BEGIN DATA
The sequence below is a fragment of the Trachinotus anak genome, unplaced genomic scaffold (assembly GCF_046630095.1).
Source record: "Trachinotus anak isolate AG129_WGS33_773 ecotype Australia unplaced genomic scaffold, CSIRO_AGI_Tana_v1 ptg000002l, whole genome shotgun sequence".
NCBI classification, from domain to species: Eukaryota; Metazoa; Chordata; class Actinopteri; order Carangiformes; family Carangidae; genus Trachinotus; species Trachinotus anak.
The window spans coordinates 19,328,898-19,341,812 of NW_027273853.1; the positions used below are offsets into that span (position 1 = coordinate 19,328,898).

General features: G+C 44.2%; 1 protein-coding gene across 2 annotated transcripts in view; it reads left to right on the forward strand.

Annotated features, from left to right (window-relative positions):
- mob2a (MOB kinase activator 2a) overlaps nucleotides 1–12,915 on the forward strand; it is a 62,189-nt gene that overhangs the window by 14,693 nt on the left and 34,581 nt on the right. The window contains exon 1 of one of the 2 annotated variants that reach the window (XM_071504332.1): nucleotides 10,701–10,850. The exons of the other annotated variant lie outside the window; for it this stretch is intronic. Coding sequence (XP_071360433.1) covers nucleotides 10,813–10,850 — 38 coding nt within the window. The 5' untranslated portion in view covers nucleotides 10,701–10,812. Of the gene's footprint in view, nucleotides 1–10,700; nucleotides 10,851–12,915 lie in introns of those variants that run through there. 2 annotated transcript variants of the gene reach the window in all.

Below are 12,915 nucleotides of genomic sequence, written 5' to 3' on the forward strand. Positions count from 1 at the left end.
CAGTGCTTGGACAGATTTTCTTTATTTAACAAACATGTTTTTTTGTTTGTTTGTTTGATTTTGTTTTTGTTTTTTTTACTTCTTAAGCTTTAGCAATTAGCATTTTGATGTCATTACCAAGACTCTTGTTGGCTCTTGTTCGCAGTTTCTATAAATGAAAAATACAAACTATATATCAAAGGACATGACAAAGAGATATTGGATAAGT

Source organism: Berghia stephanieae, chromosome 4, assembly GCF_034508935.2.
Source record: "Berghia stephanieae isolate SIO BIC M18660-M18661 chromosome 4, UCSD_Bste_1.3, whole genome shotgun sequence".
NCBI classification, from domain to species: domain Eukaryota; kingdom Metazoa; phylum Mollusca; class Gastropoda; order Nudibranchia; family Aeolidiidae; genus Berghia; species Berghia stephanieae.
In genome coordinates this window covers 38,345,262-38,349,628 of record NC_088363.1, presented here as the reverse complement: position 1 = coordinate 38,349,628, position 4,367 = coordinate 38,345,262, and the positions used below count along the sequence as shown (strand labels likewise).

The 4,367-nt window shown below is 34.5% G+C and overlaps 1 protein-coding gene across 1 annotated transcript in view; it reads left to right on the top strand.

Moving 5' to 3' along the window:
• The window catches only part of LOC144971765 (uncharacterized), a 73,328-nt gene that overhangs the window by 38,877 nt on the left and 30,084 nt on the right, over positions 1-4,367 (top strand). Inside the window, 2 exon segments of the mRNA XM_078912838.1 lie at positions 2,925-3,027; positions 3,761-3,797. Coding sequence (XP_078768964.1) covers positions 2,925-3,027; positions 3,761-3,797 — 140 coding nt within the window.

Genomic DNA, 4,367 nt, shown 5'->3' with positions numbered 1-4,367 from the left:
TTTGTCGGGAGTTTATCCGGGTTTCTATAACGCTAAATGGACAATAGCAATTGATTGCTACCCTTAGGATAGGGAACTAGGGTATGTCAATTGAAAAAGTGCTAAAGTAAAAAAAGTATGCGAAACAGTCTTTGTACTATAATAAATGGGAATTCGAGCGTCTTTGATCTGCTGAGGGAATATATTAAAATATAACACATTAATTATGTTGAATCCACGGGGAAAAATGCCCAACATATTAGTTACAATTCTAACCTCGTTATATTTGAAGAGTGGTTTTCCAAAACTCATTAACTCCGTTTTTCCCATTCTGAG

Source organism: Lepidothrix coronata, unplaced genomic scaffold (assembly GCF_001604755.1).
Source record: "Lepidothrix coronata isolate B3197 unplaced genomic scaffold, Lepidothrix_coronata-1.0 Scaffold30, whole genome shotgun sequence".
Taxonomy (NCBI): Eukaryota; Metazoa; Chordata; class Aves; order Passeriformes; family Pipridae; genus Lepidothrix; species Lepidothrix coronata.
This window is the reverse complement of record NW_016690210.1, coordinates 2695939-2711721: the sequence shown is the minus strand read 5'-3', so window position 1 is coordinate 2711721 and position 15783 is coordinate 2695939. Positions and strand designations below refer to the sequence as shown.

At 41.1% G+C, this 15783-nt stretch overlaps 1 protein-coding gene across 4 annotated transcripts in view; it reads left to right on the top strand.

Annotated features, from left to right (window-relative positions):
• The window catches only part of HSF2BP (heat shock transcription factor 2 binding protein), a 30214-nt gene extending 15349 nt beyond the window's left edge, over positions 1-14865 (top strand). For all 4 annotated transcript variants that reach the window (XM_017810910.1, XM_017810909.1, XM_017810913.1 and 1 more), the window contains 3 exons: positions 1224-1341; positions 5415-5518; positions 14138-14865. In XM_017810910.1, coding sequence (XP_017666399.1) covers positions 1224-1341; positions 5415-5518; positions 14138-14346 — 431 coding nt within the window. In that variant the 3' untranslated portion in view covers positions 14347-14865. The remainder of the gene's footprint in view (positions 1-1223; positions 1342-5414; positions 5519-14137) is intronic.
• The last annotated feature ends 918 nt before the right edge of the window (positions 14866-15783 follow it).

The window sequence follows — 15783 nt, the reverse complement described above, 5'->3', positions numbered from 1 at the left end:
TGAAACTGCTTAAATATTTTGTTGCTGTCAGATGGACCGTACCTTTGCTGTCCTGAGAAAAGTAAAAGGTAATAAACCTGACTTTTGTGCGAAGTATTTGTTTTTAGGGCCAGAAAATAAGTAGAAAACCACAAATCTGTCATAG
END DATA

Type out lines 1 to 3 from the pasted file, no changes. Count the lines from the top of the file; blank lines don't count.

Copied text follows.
The sequence below is a fragment of the Trachinotus anak genome, unplaced genomic scaffold (assembly GCF_046630095.1).
Source record: "Trachinotus anak isolate AG129_WGS33_773 ecotype Australia unplaced genomic scaffold, CSIRO_AGI_Tana_v1 ptg000002l, whole genome shotgun sequence".
NCBI classification, from domain to species: Eukaryota; Metazoa; Chordata; class Actinopteri; order Carangiformes; family Carangidae; genus Trachinotus; species Trachinotus anak.